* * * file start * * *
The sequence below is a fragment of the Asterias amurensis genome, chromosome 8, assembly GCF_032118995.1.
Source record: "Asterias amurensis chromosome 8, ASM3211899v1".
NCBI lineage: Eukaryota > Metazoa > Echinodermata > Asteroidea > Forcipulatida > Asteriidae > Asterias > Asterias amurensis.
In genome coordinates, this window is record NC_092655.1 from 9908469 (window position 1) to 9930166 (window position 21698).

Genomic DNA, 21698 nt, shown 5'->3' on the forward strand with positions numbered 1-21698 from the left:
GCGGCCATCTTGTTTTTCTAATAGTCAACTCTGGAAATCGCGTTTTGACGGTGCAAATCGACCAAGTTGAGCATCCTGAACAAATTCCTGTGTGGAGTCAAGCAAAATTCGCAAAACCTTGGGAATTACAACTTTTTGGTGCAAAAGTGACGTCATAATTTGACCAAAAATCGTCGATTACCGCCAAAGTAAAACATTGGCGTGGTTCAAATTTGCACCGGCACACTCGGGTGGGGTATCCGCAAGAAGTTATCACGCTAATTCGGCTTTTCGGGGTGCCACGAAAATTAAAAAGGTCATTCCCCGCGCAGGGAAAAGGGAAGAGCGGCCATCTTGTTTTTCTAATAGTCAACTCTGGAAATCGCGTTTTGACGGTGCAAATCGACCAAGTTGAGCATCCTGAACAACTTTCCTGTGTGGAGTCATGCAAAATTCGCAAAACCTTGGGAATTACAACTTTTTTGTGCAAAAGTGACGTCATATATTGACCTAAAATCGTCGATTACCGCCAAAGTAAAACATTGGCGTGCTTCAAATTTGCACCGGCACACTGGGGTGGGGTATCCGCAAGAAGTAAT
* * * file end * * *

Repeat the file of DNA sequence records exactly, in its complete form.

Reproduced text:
The sequence below is a fragment of the Asterias amurensis genome, chromosome 8, assembly GCF_032118995.1.
Source record: "Asterias amurensis chromosome 8, ASM3211899v1".
NCBI lineage: Eukaryota > Metazoa > Echinodermata > Asteroidea > Forcipulatida > Asteriidae > Asterias > Asterias amurensis.
In genome coordinates, this window is record NC_092655.1 from 9908469 (window position 1) to 9930166 (window position 21698).

Genomic DNA, 21698 nt, shown 5'->3' on the forward strand with positions numbered 1-21698 from the left:
GCGGCCATCTTGTTTTTCTAATAGTCAACTCTGGAAATCGCGTTTTGACGGTGCAAATCGACCAAGTTGAGCATCCTGAACAAATTCCTGTGTGGAGTCAAGCAAAATTCGCAAAACCTTGGGAATTACAACTTTTTGGTGCAAAAGTGACGTCATAATTTGACCAAAAATCGTCGATTACCGCCAAAGTAAAACATTGGCGTGGTTCAAATTTGCACCGGCACACTCGGGTGGGGTATCCGCAAGAAGTTATCACGCTAATTCGGCTTTTCGGGGTGCCACGAAAATTAAAAAGGTCATTCCCCGCGCAGGGAAAAGGGAAGAGCGGCCATCTTGTTTTTCTAATAGTCAACTCTGGAAATCGCGTTTTGACGGTGCAAATCGACCAAGTTGAGCATCCTGAACAACTTTCCTGTGTGGAGTCATGCAAAATTCGCAAAACCTTGGGAATTACAACTTTTTTGTGCAAAAGTGACGTCATATATTGACCTAAAATCGTCGATTACCGCCAAAGTAAAACATTGGCGTGCTTCAAATTTGCACCGGCACACTGGGGTGGGGTATCCGCAAGAAGTAAT